What is Salman Khan suffering from?

Trigeminal neuralgiaDabangg 2 star Salman Khan will be leaving again for the US soon, to get treated for trigeminal neuralgia, a condition that the star first experienced while shooting for his film Partner. While he underwent a treatment for it in 2011, Salman has decided to get the condition treated again as the pain has become unbearable. The condition Sallu is suffering from is also called 'tic douloureux', or the 'suicide disease'. Characterised by intermittent, shooting pain in the face, jaw and eyes, trigeminal neuralgia affects the trigeminal nerve, which is the largest cranial nerve and sensory nerve of the head and the face. It is also the motor nerve for the muscles required to chew. The nerve sends impulses of touch, pain, pressure, and temperature to the brain from the face, jaw, gums, forehead, and around the eyes.

Trigeminal neuralgia is often considered one of the most painful conditions in medicine. Usually, the pain is localised to one side of the jaw or cheek, but some people may experience pain on both sides. The pain may last throughout the day or for weeks. It is more common in women than in men and rarely affects people below the age of 50.


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It is caused when the nerve supply to the face via the trigeminal nerve is obstructed by a blood vessel. This happens because there are small changes in the structure of blood vessels over time, leading them to rub against the trigeminal nerve. The constant rubbing with each heartbeat wears away the insulating membrane of the nerve, resulting in nerve irritation. In most cases, the blood vessel responsible is the superior cerebellar artery, but in a small portion of cases, it could also be caused by a vein.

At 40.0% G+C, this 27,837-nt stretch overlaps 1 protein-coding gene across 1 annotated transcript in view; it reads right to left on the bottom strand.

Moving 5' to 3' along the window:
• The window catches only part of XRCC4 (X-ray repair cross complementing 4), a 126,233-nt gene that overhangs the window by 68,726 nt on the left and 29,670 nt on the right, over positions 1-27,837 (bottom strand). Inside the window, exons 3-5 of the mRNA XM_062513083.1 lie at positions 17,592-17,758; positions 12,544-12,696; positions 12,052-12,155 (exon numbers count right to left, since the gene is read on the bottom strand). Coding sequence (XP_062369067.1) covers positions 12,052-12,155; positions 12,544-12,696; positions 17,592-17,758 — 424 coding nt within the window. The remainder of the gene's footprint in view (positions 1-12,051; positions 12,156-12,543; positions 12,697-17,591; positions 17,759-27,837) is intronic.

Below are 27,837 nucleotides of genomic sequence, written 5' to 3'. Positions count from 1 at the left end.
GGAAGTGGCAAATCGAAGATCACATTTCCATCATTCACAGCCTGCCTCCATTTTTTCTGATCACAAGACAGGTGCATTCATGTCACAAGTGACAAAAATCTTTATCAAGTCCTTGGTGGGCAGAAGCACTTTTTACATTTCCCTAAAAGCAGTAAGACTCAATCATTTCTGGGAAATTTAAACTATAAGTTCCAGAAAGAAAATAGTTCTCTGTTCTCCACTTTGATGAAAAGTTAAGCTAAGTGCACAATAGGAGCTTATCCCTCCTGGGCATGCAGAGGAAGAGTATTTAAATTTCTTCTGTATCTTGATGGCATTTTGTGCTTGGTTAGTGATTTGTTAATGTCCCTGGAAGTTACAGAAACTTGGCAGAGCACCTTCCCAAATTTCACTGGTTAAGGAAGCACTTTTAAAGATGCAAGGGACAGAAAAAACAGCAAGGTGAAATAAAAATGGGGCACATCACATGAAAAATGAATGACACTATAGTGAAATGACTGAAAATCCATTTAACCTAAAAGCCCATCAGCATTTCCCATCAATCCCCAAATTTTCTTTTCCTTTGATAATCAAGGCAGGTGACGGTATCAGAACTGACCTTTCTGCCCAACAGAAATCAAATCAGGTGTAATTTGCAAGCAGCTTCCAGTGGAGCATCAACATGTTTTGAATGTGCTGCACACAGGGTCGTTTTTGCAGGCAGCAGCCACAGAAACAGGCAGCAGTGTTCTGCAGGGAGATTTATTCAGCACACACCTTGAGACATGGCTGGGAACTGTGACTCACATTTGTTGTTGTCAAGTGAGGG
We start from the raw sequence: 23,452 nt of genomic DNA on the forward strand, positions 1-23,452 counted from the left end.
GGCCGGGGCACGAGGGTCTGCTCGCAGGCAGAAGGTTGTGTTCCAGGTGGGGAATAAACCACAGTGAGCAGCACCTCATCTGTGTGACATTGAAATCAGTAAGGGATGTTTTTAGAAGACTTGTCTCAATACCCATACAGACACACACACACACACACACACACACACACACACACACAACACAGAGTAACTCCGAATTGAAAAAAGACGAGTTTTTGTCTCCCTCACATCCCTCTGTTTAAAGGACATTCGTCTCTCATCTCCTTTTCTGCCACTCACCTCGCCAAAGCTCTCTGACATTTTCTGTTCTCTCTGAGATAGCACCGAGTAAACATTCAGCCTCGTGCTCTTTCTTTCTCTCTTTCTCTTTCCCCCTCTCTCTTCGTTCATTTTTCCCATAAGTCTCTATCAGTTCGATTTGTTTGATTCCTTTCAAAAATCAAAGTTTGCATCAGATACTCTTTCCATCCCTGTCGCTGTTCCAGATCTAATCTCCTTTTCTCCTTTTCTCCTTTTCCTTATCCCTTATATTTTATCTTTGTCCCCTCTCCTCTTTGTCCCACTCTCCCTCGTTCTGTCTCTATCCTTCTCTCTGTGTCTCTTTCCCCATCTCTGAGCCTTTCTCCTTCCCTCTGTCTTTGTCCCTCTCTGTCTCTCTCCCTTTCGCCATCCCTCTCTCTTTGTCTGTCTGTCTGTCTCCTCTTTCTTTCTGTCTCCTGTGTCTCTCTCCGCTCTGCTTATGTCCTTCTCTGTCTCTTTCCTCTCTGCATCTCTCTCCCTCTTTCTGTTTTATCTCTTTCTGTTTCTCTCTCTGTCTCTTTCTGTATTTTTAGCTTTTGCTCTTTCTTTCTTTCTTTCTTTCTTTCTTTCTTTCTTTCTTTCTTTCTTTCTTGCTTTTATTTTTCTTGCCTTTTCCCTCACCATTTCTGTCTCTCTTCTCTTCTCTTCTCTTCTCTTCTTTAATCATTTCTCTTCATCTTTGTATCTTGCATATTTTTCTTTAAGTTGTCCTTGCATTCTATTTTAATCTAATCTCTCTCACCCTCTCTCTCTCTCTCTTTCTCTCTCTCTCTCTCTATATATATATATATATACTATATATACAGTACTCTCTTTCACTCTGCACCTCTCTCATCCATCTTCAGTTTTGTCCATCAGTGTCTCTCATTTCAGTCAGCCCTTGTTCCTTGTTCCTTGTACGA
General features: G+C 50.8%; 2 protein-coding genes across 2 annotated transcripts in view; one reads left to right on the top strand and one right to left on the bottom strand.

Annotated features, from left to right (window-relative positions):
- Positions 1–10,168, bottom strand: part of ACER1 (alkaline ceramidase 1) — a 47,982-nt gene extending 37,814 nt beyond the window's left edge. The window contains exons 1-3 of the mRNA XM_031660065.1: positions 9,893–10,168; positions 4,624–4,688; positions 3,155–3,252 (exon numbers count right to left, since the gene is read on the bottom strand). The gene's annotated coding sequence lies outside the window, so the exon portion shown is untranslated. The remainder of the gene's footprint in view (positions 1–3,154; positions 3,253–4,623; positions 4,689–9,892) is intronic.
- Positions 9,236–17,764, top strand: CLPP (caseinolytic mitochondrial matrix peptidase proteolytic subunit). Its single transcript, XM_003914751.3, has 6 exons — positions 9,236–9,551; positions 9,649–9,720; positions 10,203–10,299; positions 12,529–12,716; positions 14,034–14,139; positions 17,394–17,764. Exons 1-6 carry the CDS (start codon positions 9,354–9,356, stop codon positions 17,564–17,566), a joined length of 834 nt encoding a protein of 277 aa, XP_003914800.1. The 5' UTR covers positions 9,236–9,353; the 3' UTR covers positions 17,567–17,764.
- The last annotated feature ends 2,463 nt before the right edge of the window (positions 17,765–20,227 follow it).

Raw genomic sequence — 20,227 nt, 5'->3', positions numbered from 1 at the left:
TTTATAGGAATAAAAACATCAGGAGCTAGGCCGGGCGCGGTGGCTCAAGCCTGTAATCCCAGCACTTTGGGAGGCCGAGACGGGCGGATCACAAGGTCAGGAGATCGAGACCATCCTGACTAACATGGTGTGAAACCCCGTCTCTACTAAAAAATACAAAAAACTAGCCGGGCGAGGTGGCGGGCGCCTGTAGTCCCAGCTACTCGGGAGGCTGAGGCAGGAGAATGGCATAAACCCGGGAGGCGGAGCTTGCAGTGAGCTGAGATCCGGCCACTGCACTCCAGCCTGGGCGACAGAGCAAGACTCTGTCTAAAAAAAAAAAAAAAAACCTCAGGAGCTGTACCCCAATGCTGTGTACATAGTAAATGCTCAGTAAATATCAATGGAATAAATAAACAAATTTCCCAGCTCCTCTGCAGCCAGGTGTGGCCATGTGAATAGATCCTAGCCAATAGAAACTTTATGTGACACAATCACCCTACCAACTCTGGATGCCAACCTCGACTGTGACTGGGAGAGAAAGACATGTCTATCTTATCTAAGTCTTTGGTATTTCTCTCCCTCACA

This condition is characterised by sudden, severe, electric shock-like, or stabbing pain that lasts several seconds or sometimes for a few minutes. The pain is felt largely on the face but may be localised around the lips, eyes, nose, scalp, and forehead. It can also cause a person's voice to become hoarse.

Usually the pain is brought on while performing simple functions like while brushing one's teeth, putting on makeup, touching the face, swallowing, or talking. Studies have shown that even a slight breeze can aggravate the condition.


Trigeminal neuralgia is a condition that is usually diagnosed based on the patient's description of his/her symptoms. There are a number of methods including an MRI (Magnetic resonance imaging) or an angioplasty that can be used to rule out other reasons for the pain, but there are no tests to detect the presence of this condition.

Treatment: There are certain medicines that help in reducing the pain and the rate of attacks. They are:

  • Anti-seizure drugs
  • Muscle relaxants
  • Tricyclic antidepressants

If medication does not help, or in some cases if a patient no longer responds to medication, surgery is the only option. The types of surgery that are available are:

  • Cutting or destroying part of the trigeminal nerve
  • Destroying the trigeminal nerve with a needle (probe) passed through the skin using radiofrequency ablation or an injection of glycerol
  • Electrostimulation: Where the sensitivity of the nerve is reduced using a small electric current
  • Percutaneous balloon microcompression: This is where a small balloon is inserted between the nerve and the offending blood vessel leading to lower pressure on the nerve.
  • Removal of the tumor, if a tumor is the cause
  • Stereotactic radiosurgery (Gamma knife)
  • Surgery to remove a blood vessel that is putting pressure on the trigeminal nerve (called microvascular decompression, or MVD)

In a number of cases, even after surgery, patients tend to experience the pain again after about two years. It is important that they get appropriate postoperative treatment at regular intervals.

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